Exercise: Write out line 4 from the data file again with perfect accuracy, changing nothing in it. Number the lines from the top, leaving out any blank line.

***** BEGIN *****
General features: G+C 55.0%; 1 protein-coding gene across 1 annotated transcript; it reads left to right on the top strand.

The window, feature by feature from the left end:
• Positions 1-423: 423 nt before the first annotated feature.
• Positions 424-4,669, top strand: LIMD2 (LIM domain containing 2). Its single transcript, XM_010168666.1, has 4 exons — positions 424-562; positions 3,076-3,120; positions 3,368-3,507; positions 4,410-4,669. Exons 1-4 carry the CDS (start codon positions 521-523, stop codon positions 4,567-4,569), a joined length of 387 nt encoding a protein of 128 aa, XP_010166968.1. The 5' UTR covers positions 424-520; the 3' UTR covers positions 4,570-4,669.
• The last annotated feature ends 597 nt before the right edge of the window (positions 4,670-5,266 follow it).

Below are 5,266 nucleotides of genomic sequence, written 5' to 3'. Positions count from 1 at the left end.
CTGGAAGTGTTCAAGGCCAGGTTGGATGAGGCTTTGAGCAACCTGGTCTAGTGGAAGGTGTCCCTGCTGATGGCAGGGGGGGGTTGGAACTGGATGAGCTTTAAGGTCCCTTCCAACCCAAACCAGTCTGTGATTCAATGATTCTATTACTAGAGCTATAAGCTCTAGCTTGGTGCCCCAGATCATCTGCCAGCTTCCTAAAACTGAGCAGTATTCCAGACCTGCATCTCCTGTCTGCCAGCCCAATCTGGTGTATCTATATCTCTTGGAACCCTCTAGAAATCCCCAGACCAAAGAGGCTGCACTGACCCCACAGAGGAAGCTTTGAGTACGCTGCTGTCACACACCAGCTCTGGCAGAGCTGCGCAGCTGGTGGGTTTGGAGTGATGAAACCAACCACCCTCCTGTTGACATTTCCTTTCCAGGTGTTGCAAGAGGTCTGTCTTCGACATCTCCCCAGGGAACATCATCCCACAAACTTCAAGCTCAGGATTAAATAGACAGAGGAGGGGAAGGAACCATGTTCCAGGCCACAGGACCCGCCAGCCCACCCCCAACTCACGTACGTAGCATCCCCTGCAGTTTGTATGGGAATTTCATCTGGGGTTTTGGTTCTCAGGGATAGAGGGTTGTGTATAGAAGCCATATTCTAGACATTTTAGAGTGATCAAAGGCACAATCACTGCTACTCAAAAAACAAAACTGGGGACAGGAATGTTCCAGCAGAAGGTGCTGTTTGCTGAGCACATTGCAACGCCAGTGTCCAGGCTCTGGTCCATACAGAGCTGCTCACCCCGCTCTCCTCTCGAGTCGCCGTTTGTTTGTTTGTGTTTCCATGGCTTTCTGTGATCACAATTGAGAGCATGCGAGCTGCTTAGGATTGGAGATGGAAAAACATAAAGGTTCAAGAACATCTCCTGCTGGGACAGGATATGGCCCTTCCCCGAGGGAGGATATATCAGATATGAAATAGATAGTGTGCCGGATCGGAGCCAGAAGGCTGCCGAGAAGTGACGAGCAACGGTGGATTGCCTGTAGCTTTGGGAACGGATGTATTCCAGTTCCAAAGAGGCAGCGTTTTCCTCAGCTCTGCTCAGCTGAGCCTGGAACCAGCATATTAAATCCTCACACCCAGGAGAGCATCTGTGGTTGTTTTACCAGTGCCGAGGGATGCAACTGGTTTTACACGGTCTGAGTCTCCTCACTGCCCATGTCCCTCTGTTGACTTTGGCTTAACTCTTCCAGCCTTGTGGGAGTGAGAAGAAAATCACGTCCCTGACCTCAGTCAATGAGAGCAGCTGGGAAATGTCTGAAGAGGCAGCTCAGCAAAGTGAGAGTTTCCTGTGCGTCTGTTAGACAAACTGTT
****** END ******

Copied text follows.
• Positions 424-4,669, top strand: LIMD2 (LIM domain containing 2). Its single transcript, XM_010168666.1, has 4 exons — positions 424-562; positions 3,076-3,120; positions 3,368-3,507; positions 4,410-4,669. Exons 1-4 carry the CDS (start codon positions 521-523, stop codon positions 4,567-4,569), a joined length of 387 nt encoding a protein of 128 aa, XP_010166968.1. The 5' UTR covers positions 424-520; the 3' UTR covers positions 4,570-4,669.